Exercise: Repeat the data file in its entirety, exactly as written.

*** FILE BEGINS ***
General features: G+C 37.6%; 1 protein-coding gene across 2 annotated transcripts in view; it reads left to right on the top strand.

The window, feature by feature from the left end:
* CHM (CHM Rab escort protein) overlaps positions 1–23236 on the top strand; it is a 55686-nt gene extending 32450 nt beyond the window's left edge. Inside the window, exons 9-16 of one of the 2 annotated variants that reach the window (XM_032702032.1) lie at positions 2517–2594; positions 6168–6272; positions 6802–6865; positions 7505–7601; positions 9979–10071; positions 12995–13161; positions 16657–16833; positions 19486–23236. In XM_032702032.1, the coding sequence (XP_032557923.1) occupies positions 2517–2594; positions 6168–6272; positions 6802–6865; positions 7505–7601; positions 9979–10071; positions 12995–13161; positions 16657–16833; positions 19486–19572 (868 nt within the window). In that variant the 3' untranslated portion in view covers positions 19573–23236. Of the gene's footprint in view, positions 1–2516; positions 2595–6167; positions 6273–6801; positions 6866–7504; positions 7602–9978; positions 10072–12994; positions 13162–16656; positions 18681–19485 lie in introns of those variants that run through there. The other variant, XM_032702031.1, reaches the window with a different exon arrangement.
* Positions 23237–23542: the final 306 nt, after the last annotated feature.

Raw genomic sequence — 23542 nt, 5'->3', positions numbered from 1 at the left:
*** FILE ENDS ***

General features: G+C 37.6%; 1 protein-coding gene across 2 annotated transcripts in view; it reads left to right on the top strand.

The window, feature by feature from the left end:
* CHM (CHM Rab escort protein) overlaps positions 1–23236 on the top strand; it is a 55686-nt gene extending 32450 nt beyond the window's left edge. Inside the window, exons 9-16 of one of the 2 annotated variants that reach the window (XM_032702032.1) lie at positions 2517–2594; positions 6168–6272; positions 6802–6865; positions 7505–7601; positions 9979–10071; positions 12995–13161; positions 16657–16833; positions 19486–23236. In XM_032702032.1, the coding sequence (XP_032557923.1) occupies positions 2517–2594; positions 6168–6272; positions 6802–6865; positions 7505–7601; positions 9979–10071; positions 12995–13161; positions 16657–16833; positions 19486–19572 (868 nt within the window). In that variant the 3' untranslated portion in view covers positions 19573–23236. Of the gene's footprint in view, positions 1–2516; positions 2595–6167; positions 6273–6801; positions 6866–7504; positions 7602–9978; positions 10072–12994; positions 13162–16656; positions 18681–19485 lie in introns of those variants that run through there. The other variant, XM_032702031.1, reaches the window with a different exon arrangement.
* Positions 23237–23542: the final 306 nt, after the last annotated feature.

Raw genomic sequence — 23542 nt, 5'->3', positions numbered from 1 at the left: